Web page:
High elevation treeline

 

If one considers the high elevation treeline as a global phenomenon, many local drivers, which dominated the debate in the past, become less significant, they become modulators of a more fundamental, common cause. Our working hypothesis is that the major driver of treeline formation is the ability to form new structures, rather than the provision of raw materials for these structures. In other words, we suggest that the treeline is a sink (growth) rather then a source (photosynthesis) driven phenomenon, with temperature representing the single most important determinant. We do not question the influence of other factors, but we consider them to represent a suite of regional peculiarities, which may affect the rate of tree growth, but not the actual position of the treeline.

The worldwide treeline temperature assessment ended by 2001, when year-round data from ca. 30 different treeline sites around the globe became available. As a standard procedure we measure root-zone temperature at 10 cm depth in the shade of tree crowns at the treeline using Tidbit (Onset Corp.) data loggers. Currently available data from 90 % of the stations average at seasonal mean ground temperatures of ca 6.5 C, with very little site to site variation, irrespective of latitude (minimum of 5.5 C on Mexican volcanos at 4000 m and maximum at some maritime temperate zone treelines of ca 7.5 C). The seasonal mean proved to be a better predictor of treeline position than warmest month temperatures or a suite of thermal sums tested. There are regions with no suitable treeline taxa hence the regional tree limit does not represent biologically the life form limit, as can be shown by the successional establishment of exotic tree taxa of higher elevation (e.g. Hawaii).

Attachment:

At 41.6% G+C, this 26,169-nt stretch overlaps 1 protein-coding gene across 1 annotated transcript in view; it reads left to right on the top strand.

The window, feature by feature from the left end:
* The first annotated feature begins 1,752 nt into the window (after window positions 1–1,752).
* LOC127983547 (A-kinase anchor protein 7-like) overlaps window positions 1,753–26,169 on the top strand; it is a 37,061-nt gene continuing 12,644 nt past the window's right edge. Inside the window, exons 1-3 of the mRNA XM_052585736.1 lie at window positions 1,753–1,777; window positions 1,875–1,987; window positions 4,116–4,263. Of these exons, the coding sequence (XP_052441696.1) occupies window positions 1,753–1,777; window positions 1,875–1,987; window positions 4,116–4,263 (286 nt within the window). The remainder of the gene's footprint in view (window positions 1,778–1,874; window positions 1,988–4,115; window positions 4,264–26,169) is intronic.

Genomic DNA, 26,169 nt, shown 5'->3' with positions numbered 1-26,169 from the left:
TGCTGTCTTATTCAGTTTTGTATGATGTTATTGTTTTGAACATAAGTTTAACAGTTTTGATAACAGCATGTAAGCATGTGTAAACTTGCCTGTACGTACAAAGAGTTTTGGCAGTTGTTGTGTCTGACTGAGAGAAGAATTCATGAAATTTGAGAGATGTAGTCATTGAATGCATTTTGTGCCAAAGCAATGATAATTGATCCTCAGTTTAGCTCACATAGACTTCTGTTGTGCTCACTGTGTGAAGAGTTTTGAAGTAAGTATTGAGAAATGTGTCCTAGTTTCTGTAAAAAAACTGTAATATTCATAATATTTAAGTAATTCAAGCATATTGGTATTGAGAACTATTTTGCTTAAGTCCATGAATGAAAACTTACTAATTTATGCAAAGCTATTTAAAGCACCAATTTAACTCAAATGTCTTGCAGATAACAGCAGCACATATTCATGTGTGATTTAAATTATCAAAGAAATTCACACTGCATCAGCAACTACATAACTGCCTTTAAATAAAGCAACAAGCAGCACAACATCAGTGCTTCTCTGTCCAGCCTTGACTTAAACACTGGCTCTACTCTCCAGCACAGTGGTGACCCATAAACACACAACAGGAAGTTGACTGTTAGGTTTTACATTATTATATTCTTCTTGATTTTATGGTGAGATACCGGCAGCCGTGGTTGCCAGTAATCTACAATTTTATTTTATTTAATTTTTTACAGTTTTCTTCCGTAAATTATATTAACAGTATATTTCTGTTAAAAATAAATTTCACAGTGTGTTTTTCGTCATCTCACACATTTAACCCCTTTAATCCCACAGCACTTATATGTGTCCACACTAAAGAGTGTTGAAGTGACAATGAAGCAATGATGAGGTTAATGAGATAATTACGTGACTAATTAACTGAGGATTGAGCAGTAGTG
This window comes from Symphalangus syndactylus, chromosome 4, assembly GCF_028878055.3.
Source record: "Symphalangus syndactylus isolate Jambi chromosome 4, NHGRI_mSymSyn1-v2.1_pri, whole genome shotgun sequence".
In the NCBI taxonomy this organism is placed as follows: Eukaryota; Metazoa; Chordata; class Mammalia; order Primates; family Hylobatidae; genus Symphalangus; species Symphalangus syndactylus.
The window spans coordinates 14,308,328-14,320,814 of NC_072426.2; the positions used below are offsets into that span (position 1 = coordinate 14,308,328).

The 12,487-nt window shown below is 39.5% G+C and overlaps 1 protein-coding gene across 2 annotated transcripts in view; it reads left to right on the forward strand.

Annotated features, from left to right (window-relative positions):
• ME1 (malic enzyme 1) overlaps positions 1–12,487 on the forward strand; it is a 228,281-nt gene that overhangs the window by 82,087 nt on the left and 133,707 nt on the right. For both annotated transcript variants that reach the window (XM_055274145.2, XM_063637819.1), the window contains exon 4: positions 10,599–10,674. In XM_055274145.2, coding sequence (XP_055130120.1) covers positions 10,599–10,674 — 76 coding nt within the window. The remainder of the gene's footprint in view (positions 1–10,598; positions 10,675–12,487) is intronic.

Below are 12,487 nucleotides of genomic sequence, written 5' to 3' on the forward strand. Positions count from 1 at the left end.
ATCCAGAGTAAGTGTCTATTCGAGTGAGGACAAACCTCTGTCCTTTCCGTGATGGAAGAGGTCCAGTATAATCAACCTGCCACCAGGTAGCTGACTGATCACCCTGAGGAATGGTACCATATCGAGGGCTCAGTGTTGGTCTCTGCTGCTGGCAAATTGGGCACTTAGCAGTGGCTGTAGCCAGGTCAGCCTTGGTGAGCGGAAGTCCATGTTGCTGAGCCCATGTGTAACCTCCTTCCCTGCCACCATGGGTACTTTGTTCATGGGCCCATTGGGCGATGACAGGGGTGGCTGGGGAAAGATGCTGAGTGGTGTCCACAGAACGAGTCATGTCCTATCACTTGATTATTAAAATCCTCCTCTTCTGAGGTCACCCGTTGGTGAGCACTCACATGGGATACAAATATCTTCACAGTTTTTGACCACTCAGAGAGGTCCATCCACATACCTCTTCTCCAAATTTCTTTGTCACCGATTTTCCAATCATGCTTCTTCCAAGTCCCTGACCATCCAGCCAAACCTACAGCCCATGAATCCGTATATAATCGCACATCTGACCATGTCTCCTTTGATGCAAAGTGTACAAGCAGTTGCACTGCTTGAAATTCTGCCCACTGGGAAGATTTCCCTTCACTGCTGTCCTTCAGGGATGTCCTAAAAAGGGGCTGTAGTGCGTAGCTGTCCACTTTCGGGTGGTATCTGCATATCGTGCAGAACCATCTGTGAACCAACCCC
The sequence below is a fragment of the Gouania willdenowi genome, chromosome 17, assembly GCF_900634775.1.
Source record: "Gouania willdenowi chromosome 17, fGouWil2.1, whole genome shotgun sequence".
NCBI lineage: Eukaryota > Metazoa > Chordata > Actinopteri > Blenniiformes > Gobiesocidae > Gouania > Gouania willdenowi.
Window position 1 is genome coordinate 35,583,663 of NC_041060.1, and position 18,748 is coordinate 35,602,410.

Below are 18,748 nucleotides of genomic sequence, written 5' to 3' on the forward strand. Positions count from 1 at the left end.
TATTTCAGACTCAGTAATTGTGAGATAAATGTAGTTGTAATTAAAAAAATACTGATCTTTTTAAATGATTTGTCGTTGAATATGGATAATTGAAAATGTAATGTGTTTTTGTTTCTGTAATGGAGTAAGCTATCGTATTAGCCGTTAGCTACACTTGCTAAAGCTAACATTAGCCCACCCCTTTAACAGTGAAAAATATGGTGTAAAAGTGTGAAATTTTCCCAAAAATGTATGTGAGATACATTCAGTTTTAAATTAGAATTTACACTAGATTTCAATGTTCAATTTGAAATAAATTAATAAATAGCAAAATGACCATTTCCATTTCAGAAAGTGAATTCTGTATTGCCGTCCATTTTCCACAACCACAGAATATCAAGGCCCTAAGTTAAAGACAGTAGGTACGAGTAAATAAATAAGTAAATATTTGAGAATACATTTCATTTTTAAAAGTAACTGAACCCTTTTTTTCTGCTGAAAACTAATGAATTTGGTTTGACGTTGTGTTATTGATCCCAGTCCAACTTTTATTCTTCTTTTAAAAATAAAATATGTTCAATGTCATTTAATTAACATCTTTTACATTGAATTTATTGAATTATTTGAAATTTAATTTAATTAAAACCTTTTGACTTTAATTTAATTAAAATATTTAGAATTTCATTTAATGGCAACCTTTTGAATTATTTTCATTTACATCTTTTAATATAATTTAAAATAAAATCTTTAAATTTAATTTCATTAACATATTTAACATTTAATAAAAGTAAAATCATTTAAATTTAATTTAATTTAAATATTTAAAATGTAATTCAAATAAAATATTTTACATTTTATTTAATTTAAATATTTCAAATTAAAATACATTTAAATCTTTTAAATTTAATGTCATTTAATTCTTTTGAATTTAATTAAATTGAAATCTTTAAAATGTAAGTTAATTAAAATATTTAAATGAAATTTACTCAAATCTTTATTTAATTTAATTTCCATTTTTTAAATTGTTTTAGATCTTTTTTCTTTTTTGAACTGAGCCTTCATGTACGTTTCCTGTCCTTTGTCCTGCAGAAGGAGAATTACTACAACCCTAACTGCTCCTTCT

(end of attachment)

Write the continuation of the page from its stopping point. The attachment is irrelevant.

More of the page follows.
We see no decline of reserves as one approaches the existential limit of trees, in fact, carbohydrate and lipid stores reach a maximum at the tree limit. Thus, it seems unlikely that carbon limitation is a cause of treeline formation.
Hoch G, Körner C (2012) Global patterns of mobile carbon stores in trees at the high-elevation tree line. Global Ecol Biogeogr 21:861-871

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  • Hoch G, Körner C (2012) Global patterns of mobile carbon stores in trees at the high-elevation tree line. Global Ecology and Biogeography 21:861-871
  • Körner C (2012) Alpine treelines. Springer, Basel, ISBN 978-3-0348-0395-3   
  • Alvarez-Uria P, Körner C (2011) Fine root traits in adult trees of evergreen and deciduous taxa from low and high elevation in the Alps. Alpine Botany 121:107-112
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  • Shi P, Hoch G, Körner C (2008) A test of the growth-limitation theory for alpine treeline formation in evergreen and deciduous taxa of the Eastern Himalayas. Funct Ecol 22:213-220 
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  • Hoch G, Körner C (2005) Growth, demography and carbon relations of Polylepis trees at the world’s highest treeline. Functional Ecology 19: 941-951 
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  • Li MH, Hoch G, Körner C (2002) Source/sink removal affects mobile carbohydrates in Pinus cembra at the Swiss treeline. Trees 16:331-337
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  • Körner C (1998) A re-assessment of high elevation treeline positions and their explanation. Oecologia 115:445-459